Complacency A Silent Killer Of Financial Turnarounds

I’d like to dedicate a post to expanding on an idea I mentioned in last week’s post, A Frugal Diet, Or A Frugal Lifestyle – a follow up of a follow up, if you will.  I mentioned in that post that a reader’s comment sort of splashed cold water on me, waking me from a slumber I had been enjoying most of this year.

During that time we have been relaxing the constraints on our budget.  Our debt repayment progress had slowed.  Our savings balances weren’t growing.  Money was leaking out of our checking account at a faster rate than it had in previous months.  What was the cause of this return to indifferent spending?  Complacency.

When the Going Gets Tough, So Do We

Back when we reached our financial bottom it was easy to get fired up about turning around our finances.  Mostly because finances seemed to dominate our every thought.  It kept me awake at night, and it was the first thing I worried about when I woke up.  It drove many of our decisions, and removed many options from our lives.  It was easy to get mad at the debt that hung over us, and it was easy to stick to our guns when faced with decisions to spend or save.

I’ve never been really good and doing two things at once.  Some people are natural multitaskers, and on the day-to-day stuff I do a pretty good job.  But where I fail is the big stuff.  For instance, I’ve lamented before how hard it is to lose weight and pay off debt.  Even though there seems to be a natural correlation to the two goals, I can’t seem to pull them off at the same time.  I can either get really fired up about losing weight and drop a few pounds, or I can get really fired up about paying off debt and lower our balances.  But when I do one or the other, the other goal suffers, or at best treads water until i again refocus my energy.

When Things Get Easier, So Do We

There comes a time in any financial turnaround when things begin to look up.  Maybe you’ve paid off that car loan, or a couple credit cards, and increased your disposable income thanks to reduced monthly debt payments.  Maybe you’ve also managed to pick up a side hustle, or added some overtime to your schedule, or received a promotion and increased your income.  Suddenly you find yourself not struggling quite as hard to keep your head above water.  It is as if someone is draining the pool for you, and all of a sudden you can touch your toes.  Ah…it feels good to stop flailing your arms and legs and simply relax for a bit.

Don’t get me wrong, these new feelings are a sign of progress and should be celebrated.  However, some healthy reservation is also required.  This is the same point many turnarounds have been foiled.  Think of the dieter who works out and eats right for six weeks and drops 25 pounds.  They are elated, and for good reason.  To celebrate they go out to eat something they haven’t had in a while.  And since they already blew it at dinner, that late-night ice cream won’t hurt.  And since they blew the whole night they’ll just sleep in the next morning instead of hitting the gym.  I’ll just get back on track on Monday.  You see how this can be a very slippery slope!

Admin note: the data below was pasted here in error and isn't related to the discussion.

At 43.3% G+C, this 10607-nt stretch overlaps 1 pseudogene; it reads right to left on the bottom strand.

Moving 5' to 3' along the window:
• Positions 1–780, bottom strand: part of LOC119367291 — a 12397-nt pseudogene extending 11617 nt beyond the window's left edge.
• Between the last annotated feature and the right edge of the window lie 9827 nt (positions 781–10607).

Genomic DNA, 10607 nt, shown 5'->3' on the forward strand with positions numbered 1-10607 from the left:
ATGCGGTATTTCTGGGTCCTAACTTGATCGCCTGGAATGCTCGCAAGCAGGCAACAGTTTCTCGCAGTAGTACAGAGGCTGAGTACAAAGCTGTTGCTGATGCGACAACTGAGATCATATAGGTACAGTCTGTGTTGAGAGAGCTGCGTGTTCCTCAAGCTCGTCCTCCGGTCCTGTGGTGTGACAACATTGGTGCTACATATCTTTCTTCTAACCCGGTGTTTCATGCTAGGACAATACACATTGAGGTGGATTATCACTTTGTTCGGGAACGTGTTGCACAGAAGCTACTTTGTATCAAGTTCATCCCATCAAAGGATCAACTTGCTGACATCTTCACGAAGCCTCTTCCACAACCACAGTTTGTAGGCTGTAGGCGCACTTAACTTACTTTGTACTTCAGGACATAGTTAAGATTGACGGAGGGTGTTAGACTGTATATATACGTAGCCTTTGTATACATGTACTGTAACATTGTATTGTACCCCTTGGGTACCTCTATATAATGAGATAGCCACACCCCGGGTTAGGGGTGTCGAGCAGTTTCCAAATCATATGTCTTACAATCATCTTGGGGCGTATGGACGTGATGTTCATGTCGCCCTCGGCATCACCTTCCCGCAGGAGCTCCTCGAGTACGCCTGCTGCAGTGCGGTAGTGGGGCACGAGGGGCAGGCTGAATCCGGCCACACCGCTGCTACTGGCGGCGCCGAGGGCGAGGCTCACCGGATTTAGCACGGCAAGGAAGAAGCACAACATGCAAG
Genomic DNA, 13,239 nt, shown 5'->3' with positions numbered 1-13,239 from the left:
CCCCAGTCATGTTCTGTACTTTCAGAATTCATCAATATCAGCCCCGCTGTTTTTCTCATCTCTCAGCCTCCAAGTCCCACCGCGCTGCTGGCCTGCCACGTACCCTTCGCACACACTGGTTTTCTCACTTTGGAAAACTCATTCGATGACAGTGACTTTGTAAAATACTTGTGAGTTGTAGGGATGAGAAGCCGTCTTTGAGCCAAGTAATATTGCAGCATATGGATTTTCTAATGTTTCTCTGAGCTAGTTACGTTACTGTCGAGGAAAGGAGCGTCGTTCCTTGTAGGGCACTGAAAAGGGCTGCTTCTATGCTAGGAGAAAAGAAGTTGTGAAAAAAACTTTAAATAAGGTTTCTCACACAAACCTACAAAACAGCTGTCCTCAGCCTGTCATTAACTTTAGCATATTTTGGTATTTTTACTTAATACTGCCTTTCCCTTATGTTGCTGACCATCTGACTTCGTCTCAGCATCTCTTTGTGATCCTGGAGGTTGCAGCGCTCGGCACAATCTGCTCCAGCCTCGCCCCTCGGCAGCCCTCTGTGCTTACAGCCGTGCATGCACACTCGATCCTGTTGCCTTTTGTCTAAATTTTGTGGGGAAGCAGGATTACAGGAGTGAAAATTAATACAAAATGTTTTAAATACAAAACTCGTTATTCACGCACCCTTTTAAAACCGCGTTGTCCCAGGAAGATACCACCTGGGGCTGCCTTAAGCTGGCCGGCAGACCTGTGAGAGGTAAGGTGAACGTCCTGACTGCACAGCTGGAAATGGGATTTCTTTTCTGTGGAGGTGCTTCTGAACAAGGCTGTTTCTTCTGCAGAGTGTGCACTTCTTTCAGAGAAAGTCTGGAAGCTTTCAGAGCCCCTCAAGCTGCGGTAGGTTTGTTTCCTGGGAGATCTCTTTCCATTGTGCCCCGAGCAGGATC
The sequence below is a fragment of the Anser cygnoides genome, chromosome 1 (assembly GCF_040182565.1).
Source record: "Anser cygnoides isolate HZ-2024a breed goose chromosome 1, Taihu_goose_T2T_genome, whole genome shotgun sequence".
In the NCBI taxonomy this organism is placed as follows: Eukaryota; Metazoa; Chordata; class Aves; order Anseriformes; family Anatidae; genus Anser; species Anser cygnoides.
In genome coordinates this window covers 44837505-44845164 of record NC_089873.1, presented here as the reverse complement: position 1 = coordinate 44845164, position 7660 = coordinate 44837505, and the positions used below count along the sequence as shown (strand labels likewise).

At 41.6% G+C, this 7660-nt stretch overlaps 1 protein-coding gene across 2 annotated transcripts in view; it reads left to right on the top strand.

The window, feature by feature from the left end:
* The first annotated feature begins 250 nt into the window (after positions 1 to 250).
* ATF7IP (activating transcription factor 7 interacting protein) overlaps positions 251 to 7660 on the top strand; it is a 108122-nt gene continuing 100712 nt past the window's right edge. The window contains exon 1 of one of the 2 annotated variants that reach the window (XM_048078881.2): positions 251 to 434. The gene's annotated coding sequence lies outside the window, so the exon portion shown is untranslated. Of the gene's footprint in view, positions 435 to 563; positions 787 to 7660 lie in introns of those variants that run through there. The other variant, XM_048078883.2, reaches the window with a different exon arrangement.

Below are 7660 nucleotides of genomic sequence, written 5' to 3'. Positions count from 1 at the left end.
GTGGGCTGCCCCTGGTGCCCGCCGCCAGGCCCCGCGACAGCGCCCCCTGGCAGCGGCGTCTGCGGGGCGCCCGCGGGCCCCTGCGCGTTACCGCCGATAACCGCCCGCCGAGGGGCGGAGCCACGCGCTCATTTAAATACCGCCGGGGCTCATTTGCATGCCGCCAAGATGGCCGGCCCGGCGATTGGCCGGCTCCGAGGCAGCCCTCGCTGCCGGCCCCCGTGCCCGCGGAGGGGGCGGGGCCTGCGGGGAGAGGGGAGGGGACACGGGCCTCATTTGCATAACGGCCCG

How To Fight Complacency While Celebrating Success

If we know that this new-found success ultimately leads to complacency, what can we do to head it off?  I would recommend allowing yourself some non-guilty pleasure not related to your ultimate goal.  For a dieter this might mean the accomplishment of a weight-loss goal is celebrated with a new dress.  For those of us working to turnaround our finances, maybe this means an increase to something that brings enjoyment, but does not cost any money.  For instance, families may agree to allow each other more time to devote to something they enjoy – exercise, hiking, learning a musical instrument, etc.

Whatever you decide, do not allow yourself to slip back into the same bad habits.  And if you feel those bad habits creeping back in, stop and reasses your situation.  Call a time out and lock yourself in a room to balance your checkbook, update your budget and take an inventory of your debts.  Don’t spend the entire time beating yourself up for making a mistake.  After all, money mistakes make us human, and they only become failures when they are repeated.  Remember the things that motivated you in the first place, and rededicate your life energy towards accomplishing those goals.